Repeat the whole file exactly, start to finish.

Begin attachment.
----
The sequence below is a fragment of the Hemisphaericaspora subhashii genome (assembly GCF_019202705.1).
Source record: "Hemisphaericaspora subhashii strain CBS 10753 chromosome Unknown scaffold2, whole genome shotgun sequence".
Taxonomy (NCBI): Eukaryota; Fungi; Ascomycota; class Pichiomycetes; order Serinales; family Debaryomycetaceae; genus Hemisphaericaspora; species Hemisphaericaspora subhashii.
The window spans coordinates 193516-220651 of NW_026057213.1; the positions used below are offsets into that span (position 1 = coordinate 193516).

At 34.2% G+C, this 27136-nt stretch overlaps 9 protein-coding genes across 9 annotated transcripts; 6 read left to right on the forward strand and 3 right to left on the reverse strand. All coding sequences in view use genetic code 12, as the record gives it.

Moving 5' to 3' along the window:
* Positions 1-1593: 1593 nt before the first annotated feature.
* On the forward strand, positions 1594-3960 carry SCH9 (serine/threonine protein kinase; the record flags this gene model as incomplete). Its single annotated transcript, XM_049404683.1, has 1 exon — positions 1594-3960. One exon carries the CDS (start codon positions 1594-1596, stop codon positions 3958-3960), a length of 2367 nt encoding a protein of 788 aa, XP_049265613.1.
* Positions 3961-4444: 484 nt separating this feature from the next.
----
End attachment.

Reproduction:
The sequence below is a fragment of the Hemisphaericaspora subhashii genome (assembly GCF_019202705.1).
Source record: "Hemisphaericaspora subhashii strain CBS 10753 chromosome Unknown scaffold2, whole genome shotgun sequence".
Taxonomy (NCBI): Eukaryota; Fungi; Ascomycota; class Pichiomycetes; order Serinales; family Debaryomycetaceae; genus Hemisphaericaspora; species Hemisphaericaspora subhashii.
The window spans coordinates 193516-220651 of NW_026057213.1; the positions used below are offsets into that span (position 1 = coordinate 193516).

At 34.2% G+C, this 27136-nt stretch overlaps 9 protein-coding genes across 9 annotated transcripts; 6 read left to right on the forward strand and 3 right to left on the reverse strand. All coding sequences in view use genetic code 12, as the record gives it.

Moving 5' to 3' along the window:
* Positions 1-1593: 1593 nt before the first annotated feature.
* On the forward strand, positions 1594-3960 carry SCH9 (serine/threonine protein kinase; the record flags this gene model as incomplete). Its single annotated transcript, XM_049404683.1, has 1 exon — positions 1594-3960. One exon carries the CDS (start codon positions 1594-1596, stop codon positions 3958-3960), a length of 2367 nt encoding a protein of 788 aa, XP_049265613.1.
* Positions 3961-4444: 484 nt separating this feature from the next.